“These dudes are my friends and very talented,” says Colagrande about the artists he chose to design the publication covers, such as Didi Contreras, Luis Berros, and Ahol Sniffs Glue. “There is a lot of synergy in adding Miami artists for the covers. Coming into this as a writer, I didn’t realize the importance of covers. I quickly learned the adage that people absolutely do judge a book by its cover -- and our covers are as good as many bigger houses.”


As for the content, “We are looking for emerging and mid-career writers,” he says, and although he wants pieces that press against the boundaries, “if you’ve never published a story in a credible magazine or publication, you are probably not at the level we want to publish.” Jitney produces fiction and nonfiction -- no poetry, sorry.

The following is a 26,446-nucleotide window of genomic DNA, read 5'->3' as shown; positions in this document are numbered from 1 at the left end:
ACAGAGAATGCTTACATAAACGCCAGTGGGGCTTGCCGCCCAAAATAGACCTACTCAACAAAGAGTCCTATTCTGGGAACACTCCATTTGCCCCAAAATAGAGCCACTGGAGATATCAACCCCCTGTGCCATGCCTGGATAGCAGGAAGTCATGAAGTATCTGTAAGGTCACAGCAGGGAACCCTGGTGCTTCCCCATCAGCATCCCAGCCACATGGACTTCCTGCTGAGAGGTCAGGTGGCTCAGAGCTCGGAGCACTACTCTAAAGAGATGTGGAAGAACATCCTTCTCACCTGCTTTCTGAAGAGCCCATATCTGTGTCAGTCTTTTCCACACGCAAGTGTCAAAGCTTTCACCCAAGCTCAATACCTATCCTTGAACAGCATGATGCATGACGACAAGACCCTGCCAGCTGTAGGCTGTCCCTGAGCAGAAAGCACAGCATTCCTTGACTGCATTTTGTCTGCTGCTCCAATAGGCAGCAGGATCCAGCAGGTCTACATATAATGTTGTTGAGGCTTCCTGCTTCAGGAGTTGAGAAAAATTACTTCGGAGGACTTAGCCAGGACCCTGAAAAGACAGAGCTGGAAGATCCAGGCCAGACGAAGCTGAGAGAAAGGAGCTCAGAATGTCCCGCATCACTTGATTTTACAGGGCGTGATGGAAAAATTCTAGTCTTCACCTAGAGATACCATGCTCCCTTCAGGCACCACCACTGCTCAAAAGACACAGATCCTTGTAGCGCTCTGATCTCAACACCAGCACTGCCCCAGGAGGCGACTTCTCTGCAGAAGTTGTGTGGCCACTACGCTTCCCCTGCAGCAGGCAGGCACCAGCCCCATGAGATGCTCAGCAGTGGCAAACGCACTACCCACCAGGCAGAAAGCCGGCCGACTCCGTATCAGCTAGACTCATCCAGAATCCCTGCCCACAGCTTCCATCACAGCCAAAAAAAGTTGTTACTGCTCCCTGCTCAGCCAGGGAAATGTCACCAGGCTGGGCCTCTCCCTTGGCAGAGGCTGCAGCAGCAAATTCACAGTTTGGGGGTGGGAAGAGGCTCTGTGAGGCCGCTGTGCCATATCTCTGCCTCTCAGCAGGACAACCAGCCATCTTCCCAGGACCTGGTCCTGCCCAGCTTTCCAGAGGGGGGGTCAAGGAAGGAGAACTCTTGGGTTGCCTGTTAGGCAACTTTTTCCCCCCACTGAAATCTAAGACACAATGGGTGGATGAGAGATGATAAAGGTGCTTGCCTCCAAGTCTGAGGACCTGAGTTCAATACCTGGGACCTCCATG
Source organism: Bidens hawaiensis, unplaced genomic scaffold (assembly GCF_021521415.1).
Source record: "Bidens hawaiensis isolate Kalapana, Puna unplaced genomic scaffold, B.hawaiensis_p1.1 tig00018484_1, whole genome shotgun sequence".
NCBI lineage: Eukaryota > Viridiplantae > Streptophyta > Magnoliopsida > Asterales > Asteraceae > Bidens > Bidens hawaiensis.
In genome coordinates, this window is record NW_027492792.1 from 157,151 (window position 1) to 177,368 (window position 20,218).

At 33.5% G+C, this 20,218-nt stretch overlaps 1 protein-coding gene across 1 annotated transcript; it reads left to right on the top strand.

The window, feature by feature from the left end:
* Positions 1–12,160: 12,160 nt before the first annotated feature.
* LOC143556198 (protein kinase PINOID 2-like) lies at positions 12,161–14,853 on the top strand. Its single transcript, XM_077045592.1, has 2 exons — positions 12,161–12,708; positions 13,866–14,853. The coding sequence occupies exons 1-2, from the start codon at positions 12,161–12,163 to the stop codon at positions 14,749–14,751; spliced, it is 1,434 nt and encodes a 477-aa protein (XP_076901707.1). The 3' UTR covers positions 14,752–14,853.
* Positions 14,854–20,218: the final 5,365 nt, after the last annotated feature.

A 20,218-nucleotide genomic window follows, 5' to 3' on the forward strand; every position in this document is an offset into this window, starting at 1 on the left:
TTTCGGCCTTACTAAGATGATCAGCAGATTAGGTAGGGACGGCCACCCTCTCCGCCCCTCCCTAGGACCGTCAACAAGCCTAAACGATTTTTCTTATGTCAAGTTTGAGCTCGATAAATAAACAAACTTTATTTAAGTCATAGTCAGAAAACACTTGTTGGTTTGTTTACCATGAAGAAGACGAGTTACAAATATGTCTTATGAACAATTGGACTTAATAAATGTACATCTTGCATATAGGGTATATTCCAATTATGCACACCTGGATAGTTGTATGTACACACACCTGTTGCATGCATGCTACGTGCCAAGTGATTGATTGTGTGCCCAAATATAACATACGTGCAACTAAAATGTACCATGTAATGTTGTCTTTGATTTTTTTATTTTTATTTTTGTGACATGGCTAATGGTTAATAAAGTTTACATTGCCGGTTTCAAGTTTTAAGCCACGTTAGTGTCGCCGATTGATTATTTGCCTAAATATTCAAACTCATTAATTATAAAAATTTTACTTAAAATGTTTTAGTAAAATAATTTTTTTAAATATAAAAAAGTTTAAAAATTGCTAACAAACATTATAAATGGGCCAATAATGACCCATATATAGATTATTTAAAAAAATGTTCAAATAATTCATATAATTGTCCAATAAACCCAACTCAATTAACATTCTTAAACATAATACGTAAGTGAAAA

Colagrande would like Jitney to grow into a media outlet, with literary blogs and interactive additions. But he wants to keep the attitude: “Sure, the jitney is a bumpy ride. It’s filled with unsuspecting turns and strange characters who can’t afford another route. And that’s fine. We like to say you’re either on the Jitney or you’re off the Jitney.”


The Miami Book Fair International runs November 12-19, with numerous ReadCaribbean events during the eight days. The Street Fair is November 17-19. All at downtown Miami-Dade College’s Wolfson Campus, NE 2nd Ave.;